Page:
Licensed Marital & Family Therapists, Licensed Professional Counselors, and Psychiatric Nurse Practitioners should be recognized as Medicare providers.This would expand the number of available mental health providers in rural areas. In many rural states, a large majority of  behavioral healthcare workforce is not able to be reimbursed by Medicare, but they are covered by state Medicaid and private insurance plans. That means patients must change providers or discontinue care when transitioning to Medicare coverage. Medicare standards being more burdensome than the private sector or many state Medicaid plans is an example of federal bureaucracy.

 Sherry Allen, co-founder and managing director at Allen Heritage Foundation, Nashville, Tennessee.

  • Access to telehealth sessions.  The cell phone and broadband desserts are real and more widespread than I think has gotten attention.  Especially if there are considerations for infrastructure expansion,  this is a critical need for folks to have access to mental health care, not only in these times, but that extends to what “after” looks like.  This also has implications for physical health telehealth and remote education.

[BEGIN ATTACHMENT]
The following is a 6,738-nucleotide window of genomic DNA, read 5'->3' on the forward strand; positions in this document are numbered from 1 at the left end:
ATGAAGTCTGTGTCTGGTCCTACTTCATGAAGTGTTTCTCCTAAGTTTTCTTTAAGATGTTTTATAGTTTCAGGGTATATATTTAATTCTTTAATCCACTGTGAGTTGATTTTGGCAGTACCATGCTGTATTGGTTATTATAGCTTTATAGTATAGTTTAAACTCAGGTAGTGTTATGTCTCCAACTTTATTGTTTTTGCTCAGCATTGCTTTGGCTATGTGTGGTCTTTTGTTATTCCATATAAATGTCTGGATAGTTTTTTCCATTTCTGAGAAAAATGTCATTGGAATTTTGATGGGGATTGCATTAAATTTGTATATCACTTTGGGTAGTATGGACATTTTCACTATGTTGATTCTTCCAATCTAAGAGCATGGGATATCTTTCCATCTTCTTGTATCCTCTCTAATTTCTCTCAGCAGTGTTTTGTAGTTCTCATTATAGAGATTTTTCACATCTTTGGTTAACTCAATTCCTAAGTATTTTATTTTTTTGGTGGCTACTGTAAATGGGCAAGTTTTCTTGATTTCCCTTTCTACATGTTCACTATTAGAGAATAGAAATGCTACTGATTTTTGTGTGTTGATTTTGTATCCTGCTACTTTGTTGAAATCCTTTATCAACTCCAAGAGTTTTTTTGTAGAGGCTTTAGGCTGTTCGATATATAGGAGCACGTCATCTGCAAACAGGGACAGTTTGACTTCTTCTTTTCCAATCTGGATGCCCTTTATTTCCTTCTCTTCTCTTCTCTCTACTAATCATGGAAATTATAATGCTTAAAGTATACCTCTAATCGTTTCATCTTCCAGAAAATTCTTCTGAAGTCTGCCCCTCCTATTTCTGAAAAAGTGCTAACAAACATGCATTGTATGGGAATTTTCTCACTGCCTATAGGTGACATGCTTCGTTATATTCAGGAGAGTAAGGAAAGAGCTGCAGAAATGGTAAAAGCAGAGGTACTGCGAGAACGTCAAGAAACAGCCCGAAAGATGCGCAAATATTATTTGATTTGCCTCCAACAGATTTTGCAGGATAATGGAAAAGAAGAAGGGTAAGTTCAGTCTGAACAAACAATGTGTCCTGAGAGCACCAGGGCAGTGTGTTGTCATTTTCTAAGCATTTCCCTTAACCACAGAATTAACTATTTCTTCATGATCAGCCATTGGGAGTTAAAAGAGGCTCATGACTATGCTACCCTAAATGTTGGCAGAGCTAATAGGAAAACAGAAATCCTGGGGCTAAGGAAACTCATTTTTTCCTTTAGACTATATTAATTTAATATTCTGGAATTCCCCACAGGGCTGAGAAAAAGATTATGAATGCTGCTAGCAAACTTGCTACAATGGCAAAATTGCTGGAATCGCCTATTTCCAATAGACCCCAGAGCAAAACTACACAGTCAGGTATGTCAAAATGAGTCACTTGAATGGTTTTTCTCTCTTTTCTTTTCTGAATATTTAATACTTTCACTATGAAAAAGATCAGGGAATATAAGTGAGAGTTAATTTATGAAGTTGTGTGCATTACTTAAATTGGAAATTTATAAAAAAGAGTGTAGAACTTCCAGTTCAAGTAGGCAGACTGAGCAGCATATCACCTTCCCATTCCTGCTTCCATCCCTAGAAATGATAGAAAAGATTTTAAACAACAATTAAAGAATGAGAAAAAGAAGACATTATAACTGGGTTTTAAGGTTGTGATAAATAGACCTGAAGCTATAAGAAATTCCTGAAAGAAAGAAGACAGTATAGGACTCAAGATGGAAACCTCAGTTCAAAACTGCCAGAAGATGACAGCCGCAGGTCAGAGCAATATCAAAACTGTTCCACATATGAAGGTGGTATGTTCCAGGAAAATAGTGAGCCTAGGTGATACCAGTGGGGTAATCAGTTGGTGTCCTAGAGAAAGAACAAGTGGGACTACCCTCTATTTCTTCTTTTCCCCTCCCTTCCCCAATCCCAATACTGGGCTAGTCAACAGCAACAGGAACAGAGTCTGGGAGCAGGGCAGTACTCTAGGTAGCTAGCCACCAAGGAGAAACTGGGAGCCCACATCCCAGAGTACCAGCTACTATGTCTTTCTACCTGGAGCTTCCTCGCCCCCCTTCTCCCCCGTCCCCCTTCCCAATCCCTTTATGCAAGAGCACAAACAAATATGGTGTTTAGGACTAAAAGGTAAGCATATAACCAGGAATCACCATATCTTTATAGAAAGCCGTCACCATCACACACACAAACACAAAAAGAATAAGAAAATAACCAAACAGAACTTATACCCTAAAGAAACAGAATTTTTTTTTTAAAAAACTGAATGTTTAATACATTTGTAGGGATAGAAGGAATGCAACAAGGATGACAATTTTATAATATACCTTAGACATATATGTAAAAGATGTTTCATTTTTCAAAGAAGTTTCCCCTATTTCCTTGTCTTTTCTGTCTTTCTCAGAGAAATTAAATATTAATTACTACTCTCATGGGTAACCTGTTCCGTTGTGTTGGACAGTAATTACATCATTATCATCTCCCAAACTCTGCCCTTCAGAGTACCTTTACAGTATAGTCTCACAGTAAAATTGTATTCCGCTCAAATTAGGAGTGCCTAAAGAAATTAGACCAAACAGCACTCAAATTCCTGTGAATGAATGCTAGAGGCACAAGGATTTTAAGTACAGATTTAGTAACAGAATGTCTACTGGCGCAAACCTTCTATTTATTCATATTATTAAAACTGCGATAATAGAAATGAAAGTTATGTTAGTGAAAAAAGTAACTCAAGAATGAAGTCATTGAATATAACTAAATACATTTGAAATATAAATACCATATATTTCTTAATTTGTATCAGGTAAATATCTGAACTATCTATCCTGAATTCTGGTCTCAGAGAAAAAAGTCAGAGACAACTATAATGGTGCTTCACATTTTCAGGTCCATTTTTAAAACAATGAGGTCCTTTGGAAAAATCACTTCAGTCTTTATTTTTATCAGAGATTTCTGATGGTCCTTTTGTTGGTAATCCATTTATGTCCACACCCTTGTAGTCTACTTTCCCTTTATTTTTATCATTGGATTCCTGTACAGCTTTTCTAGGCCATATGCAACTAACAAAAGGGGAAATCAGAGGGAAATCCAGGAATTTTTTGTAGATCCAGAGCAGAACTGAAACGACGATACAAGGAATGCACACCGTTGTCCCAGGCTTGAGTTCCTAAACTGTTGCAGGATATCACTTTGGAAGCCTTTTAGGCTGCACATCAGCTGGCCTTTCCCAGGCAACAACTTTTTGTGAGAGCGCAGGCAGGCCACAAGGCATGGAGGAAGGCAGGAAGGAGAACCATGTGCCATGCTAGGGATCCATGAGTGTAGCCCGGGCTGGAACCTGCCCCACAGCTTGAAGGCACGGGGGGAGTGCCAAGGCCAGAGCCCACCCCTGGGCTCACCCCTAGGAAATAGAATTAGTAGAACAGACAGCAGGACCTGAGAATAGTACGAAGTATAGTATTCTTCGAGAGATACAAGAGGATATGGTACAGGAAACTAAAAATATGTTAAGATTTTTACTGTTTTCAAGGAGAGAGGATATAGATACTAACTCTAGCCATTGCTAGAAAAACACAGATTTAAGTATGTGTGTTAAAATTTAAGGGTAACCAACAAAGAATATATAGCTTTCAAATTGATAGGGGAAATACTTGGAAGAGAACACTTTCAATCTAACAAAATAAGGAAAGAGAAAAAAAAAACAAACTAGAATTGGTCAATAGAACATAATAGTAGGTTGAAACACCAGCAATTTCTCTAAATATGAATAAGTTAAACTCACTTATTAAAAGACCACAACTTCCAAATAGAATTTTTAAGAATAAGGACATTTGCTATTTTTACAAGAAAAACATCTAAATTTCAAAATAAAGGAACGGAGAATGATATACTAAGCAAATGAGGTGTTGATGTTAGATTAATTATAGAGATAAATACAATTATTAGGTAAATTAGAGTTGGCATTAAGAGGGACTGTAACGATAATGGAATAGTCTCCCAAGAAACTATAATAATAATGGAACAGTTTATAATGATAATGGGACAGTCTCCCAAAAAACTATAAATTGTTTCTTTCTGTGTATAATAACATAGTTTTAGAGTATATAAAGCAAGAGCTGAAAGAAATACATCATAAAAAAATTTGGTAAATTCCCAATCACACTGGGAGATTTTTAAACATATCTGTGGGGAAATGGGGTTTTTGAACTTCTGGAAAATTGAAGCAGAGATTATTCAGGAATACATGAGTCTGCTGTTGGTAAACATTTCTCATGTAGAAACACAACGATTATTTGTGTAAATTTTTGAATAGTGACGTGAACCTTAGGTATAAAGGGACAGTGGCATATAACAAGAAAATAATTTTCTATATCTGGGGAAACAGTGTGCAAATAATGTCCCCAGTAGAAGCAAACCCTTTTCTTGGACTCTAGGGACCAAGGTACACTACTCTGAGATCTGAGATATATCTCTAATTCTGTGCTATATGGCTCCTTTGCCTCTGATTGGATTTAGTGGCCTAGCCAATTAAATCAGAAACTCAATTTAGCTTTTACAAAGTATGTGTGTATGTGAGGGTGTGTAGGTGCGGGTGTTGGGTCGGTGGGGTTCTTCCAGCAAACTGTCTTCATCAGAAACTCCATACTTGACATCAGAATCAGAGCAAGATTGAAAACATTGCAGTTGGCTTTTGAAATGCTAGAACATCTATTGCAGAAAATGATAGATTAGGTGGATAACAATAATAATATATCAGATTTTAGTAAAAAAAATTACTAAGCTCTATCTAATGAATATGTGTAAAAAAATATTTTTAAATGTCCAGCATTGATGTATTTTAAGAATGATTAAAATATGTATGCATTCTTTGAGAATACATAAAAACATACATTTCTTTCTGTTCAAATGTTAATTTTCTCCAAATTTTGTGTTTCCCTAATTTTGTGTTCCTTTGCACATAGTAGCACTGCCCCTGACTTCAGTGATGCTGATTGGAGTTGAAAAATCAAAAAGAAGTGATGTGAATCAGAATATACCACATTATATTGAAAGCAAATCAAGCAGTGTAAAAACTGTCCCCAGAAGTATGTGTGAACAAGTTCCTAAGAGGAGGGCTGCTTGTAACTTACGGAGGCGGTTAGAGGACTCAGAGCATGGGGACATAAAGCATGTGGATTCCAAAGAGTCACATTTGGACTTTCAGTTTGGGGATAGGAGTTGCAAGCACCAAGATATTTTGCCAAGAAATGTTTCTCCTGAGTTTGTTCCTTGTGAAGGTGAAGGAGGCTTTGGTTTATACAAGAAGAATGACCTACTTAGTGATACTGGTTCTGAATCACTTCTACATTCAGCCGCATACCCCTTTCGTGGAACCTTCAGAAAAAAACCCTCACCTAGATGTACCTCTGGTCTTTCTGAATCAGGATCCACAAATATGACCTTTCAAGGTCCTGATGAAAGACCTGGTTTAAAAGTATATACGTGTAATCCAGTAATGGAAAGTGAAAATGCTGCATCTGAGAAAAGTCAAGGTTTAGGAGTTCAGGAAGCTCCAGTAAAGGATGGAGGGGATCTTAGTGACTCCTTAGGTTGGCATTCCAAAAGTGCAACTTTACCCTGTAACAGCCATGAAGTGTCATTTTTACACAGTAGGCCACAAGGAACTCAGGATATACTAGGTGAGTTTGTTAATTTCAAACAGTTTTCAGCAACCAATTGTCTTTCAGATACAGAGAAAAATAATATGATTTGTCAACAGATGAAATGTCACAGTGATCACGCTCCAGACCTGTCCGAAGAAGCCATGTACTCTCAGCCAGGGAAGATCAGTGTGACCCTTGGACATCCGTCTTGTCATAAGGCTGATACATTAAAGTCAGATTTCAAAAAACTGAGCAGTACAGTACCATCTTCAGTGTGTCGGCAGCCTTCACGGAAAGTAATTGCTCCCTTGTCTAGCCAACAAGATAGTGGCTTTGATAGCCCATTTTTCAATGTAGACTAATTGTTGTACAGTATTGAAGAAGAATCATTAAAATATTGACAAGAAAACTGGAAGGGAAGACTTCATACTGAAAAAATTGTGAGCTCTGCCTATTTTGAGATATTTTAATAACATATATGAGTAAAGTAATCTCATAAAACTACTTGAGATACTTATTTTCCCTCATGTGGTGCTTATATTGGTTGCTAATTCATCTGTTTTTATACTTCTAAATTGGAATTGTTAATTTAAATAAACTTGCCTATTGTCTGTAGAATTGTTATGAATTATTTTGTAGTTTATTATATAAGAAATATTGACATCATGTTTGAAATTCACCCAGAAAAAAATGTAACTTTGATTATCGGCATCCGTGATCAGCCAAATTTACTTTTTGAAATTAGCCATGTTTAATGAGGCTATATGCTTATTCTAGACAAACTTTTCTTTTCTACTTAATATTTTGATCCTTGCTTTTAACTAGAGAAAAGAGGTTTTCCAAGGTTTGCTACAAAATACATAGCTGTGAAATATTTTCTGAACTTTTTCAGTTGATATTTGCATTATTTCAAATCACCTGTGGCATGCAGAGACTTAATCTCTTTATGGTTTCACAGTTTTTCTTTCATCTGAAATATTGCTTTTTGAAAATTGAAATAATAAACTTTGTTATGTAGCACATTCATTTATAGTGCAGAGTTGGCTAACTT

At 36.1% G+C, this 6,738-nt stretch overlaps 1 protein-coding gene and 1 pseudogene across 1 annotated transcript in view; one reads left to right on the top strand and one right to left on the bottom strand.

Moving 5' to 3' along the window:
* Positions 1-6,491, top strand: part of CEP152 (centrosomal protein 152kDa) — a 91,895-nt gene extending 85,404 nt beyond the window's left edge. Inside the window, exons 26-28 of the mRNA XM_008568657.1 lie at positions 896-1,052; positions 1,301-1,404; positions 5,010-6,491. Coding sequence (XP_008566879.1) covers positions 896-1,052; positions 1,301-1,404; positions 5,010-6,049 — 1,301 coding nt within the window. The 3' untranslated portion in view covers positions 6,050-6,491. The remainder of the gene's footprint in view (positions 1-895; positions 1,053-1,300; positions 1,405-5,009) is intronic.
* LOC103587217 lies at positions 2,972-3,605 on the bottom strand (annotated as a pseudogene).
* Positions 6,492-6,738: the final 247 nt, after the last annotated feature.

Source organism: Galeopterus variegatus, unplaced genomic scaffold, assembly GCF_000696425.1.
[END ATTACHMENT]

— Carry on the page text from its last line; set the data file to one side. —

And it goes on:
• Parity for counselors.  Again, in rural communities, mental health practitioners are few regardless of whether people access face to face or through virtual means.  It is especially concerning for seniors who rely solely on Medicare.  Seniors are experiencing increased isolation which contributes to depression, anxiety, fear, and confusion, all issues that can be addressed through telementalhealth. Grief is an issue for seniors in regular times, and especially true now. Licensed professional counselors still are not accepted for payment by Medicare.
  • Insurance networks.  I work with many youths whose parents work in Nashville, the closest metropolitan center.  Their family insurance is provided by the employer with networks of service providers in that metro center.  Practitioners in their rural home location are considered out-of-network and thus services are either not covered or are covered at a much lower rate.  This is a policy issue to consider with how segmented the current access process is when set up through the current insurance frameworks. As an aside, that is in part why my family started our foundation so that we could provide counseling for youth in this rural county at no cost to them or their families.